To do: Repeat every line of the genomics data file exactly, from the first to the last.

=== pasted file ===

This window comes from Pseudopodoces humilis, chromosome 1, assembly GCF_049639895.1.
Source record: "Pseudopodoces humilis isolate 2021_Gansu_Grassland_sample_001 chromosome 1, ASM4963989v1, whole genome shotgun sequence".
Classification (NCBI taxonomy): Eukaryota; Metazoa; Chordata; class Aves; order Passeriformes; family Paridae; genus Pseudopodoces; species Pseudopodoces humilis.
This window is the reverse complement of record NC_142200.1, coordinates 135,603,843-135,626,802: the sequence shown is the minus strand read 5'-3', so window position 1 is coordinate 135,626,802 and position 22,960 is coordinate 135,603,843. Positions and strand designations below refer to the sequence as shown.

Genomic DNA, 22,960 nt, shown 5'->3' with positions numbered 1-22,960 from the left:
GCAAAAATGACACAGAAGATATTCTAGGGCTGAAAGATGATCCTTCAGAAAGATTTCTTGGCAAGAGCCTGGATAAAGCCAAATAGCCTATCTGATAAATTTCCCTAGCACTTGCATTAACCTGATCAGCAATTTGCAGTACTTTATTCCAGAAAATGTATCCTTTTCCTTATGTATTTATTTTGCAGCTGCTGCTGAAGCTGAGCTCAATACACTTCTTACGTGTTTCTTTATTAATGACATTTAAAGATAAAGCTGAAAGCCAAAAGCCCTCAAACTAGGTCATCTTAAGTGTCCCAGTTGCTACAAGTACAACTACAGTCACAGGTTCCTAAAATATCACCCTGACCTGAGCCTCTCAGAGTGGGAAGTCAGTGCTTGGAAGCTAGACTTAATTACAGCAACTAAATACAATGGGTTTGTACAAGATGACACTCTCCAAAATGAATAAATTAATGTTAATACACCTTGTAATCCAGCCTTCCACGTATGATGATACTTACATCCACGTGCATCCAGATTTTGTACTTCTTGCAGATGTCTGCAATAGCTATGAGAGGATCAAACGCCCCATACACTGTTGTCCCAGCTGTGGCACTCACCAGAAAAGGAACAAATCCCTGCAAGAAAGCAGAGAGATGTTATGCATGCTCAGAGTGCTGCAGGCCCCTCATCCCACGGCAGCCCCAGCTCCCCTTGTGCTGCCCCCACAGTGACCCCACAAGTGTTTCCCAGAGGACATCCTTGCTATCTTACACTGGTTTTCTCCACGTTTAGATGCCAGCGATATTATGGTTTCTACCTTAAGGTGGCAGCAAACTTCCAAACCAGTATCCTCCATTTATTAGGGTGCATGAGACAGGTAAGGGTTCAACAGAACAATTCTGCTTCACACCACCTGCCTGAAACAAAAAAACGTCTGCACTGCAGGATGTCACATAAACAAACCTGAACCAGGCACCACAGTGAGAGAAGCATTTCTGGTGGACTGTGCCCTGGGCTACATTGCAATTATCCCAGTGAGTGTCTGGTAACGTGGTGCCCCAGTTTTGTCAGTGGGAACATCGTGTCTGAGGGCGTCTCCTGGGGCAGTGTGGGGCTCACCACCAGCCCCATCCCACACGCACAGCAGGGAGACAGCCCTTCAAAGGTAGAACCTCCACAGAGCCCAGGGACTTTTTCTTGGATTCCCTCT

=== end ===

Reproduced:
This window comes from Pseudopodoces humilis, chromosome 1, assembly GCF_049639895.1.
Source record: "Pseudopodoces humilis isolate 2021_Gansu_Grassland_sample_001 chromosome 1, ASM4963989v1, whole genome shotgun sequence".
Classification (NCBI taxonomy): Eukaryota; Metazoa; Chordata; class Aves; order Passeriformes; family Paridae; genus Pseudopodoces; species Pseudopodoces humilis.
This window is the reverse complement of record NC_142200.1, coordinates 135,603,843-135,626,802: the sequence shown is the minus strand read 5'-3', so window position 1 is coordinate 135,626,802 and position 22,960 is coordinate 135,603,843. Positions and strand designations below refer to the sequence as shown.

Genomic DNA, 22,960 nt, shown 5'->3' with positions numbered 1-22,960 from the left:
GCAAAAATGACACAGAAGATATTCTAGGGCTGAAAGATGATCCTTCAGAAAGATTTCTTGGCAAGAGCCTGGATAAAGCCAAATAGCCTATCTGATAAATTTCCCTAGCACTTGCATTAACCTGATCAGCAATTTGCAGTACTTTATTCCAGAAAATGTATCCTTTTCCTTATGTATTTATTTTGCAGCTGCTGCTGAAGCTGAGCTCAATACACTTCTTACGTGTTTCTTTATTAATGACATTTAAAGATAAAGCTGAAAGCCAAAAGCCCTCAAACTAGGTCATCTTAAGTGTCCCAGTTGCTACAAGTACAACTACAGTCACAGGTTCCTAAAATATCACCCTGACCTGAGCCTCTCAGAGTGGGAAGTCAGTGCTTGGAAGCTAGACTTAATTACAGCAACTAAATACAATGGGTTTGTACAAGATGACACTCTCCAAAATGAATAAATTAATGTTAATACACCTTGTAATCCAGCCTTCCACGTATGATGATACTTACATCCACGTGCATCCAGATTTTGTACTTCTTGCAGATGTCTGCAATAGCTATGAGAGGATCAAACGCCCCATACACTGTTGTCCCAGCTGTGGCACTCACCAGAAAAGGAACAAATCCCTGCAAGAAAGCAGAGAGATGTTATGCATGCTCAGAGTGCTGCAGGCCCCTCATCCCACGGCAGCCCCAGCTCCCCTTGTGCTGCCCCCACAGTGACCCCACAAGTGTTTCCCAGAGGACATCCTTGCTATCTTACACTGGTTTTCTCCACGTTTAGATGCCAGCGATATTATGGTTTCTACCTTAAGGTGGCAGCAAACTTCCAAACCAGTATCCTCCATTTATTAGGGTGCATGAGACAGGTAAGGGTTCAACAGAACAATTCTGCTTCACACCACCTGCCTGAAACAAAAAAACGTCTGCACTGCAGGATGTCACATAAACAAACCTGAACCAGGCACCACAGTGAGAGAAGCATTTCTGGTGGACTGTGCCCTGGGCTACATTGCAATTATCCCAGTGAGTGTCTGGTAACGTGGTGCCCCAGTTTTGTCAGTGGGAACATCGTGTCTGAGGGCGTCTCCTGGGGCAGTGTGGGGCTCACCACCAGCCCCATCCCACACGCACAGCAGGGAGACAGCCCTTCAAAGGTAGAACCTCCACAGAGCCCAGGGACTTTTTCTTGGATTCCCTCT